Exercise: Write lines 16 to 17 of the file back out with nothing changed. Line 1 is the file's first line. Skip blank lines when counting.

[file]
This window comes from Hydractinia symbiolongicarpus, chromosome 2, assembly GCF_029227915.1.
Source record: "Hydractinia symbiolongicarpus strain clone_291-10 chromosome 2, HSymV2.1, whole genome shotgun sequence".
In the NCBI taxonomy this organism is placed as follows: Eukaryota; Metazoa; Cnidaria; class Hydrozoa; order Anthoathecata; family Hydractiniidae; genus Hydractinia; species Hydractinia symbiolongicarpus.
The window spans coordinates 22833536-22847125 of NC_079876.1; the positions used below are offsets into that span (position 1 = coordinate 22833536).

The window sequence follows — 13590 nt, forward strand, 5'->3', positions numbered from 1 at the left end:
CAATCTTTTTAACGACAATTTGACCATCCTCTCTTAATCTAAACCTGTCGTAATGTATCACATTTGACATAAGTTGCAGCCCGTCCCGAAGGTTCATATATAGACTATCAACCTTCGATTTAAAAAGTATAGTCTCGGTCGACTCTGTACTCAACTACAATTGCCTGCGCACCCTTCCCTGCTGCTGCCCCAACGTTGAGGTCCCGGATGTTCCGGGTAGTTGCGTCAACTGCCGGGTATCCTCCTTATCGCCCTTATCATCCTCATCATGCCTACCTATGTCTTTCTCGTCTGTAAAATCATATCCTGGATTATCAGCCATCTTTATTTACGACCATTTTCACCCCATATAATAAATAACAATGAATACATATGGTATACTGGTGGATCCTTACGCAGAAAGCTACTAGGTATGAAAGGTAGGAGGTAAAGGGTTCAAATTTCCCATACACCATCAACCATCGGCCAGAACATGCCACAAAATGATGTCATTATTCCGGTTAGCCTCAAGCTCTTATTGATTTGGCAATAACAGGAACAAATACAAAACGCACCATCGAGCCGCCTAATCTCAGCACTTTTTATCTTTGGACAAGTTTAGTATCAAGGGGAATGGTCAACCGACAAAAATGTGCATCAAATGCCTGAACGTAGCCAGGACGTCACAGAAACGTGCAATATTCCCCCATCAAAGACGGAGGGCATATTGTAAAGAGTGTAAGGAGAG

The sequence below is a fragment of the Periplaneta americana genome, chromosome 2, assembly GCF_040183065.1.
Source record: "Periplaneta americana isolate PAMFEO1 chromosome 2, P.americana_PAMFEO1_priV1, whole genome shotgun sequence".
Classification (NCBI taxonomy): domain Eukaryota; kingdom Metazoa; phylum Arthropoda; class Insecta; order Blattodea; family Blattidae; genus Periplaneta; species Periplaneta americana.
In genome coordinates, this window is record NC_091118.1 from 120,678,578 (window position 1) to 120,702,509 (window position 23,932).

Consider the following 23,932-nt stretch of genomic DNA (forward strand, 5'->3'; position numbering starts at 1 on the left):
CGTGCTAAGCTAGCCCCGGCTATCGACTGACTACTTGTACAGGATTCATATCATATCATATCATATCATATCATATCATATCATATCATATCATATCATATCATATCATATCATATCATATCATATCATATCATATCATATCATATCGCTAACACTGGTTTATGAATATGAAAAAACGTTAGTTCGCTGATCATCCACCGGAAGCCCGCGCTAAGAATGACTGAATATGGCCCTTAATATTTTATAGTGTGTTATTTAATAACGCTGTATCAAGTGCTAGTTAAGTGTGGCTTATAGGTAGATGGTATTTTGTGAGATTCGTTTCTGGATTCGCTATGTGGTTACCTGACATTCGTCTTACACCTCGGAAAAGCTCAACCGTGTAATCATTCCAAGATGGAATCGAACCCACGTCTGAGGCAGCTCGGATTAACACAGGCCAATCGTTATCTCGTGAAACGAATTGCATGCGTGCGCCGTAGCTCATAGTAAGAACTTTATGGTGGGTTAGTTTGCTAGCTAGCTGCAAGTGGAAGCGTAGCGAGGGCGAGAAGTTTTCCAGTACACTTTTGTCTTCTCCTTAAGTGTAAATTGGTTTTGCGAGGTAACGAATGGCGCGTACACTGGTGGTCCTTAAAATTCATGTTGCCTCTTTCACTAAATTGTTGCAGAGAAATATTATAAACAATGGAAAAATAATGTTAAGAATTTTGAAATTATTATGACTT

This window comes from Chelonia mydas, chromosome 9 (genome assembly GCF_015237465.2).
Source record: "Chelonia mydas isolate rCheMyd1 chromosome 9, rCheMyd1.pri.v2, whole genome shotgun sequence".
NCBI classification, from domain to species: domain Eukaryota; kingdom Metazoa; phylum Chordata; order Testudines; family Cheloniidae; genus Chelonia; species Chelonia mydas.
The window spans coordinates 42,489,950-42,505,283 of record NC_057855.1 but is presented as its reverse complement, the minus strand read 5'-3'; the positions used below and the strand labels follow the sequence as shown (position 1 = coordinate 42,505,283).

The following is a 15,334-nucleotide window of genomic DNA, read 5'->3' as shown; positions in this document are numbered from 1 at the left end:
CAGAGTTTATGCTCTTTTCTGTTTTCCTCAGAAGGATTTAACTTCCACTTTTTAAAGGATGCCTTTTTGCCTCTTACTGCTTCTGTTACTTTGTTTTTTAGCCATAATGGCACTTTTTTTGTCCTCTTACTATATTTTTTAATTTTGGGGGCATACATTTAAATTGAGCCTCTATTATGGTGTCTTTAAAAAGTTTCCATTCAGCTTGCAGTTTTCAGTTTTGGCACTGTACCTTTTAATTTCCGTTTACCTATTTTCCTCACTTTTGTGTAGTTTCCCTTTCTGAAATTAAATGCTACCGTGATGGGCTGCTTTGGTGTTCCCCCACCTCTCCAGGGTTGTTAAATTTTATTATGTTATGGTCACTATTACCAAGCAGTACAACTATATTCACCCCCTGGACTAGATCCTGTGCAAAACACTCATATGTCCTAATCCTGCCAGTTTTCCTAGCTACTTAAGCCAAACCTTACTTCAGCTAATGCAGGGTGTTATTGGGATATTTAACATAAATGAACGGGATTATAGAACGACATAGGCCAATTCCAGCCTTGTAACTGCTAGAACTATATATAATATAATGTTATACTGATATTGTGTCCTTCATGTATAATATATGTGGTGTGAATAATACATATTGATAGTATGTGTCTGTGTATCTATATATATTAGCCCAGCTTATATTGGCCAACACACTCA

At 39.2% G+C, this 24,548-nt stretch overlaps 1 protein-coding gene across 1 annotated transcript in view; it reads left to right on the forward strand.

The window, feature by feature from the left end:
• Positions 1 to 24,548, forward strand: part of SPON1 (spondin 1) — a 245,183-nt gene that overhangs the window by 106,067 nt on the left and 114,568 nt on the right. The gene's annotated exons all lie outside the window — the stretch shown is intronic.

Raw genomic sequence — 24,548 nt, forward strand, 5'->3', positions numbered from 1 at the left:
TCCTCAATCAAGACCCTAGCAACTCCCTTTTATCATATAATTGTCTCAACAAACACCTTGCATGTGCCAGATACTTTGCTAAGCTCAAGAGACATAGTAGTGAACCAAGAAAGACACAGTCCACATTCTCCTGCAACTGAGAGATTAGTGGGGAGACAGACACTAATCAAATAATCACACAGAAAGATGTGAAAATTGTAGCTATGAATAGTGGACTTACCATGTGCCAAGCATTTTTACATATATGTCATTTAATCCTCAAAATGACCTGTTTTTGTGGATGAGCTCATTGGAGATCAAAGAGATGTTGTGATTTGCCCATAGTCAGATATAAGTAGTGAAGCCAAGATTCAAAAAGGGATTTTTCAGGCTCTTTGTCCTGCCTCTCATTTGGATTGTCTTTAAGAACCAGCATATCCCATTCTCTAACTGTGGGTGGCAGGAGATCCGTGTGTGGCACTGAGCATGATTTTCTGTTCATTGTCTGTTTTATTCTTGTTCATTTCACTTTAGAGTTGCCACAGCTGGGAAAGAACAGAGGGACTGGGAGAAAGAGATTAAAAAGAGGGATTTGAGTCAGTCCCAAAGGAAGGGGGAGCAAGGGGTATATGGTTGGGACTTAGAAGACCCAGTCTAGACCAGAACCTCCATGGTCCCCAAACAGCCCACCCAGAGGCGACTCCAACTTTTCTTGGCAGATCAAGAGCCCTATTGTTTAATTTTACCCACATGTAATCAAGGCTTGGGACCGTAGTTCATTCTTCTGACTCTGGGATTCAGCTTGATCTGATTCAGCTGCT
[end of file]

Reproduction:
The window spans coordinates 42,489,950-42,505,283 of record NC_057855.1 but is presented as its reverse complement, the minus strand read 5'-3'; the positions used below and the strand labels follow the sequence as shown (position 1 = coordinate 42,505,283).

The following is a 15,334-nucleotide window of genomic DNA, read 5'->3' as shown; positions in this document are numbered from 1 at the left end: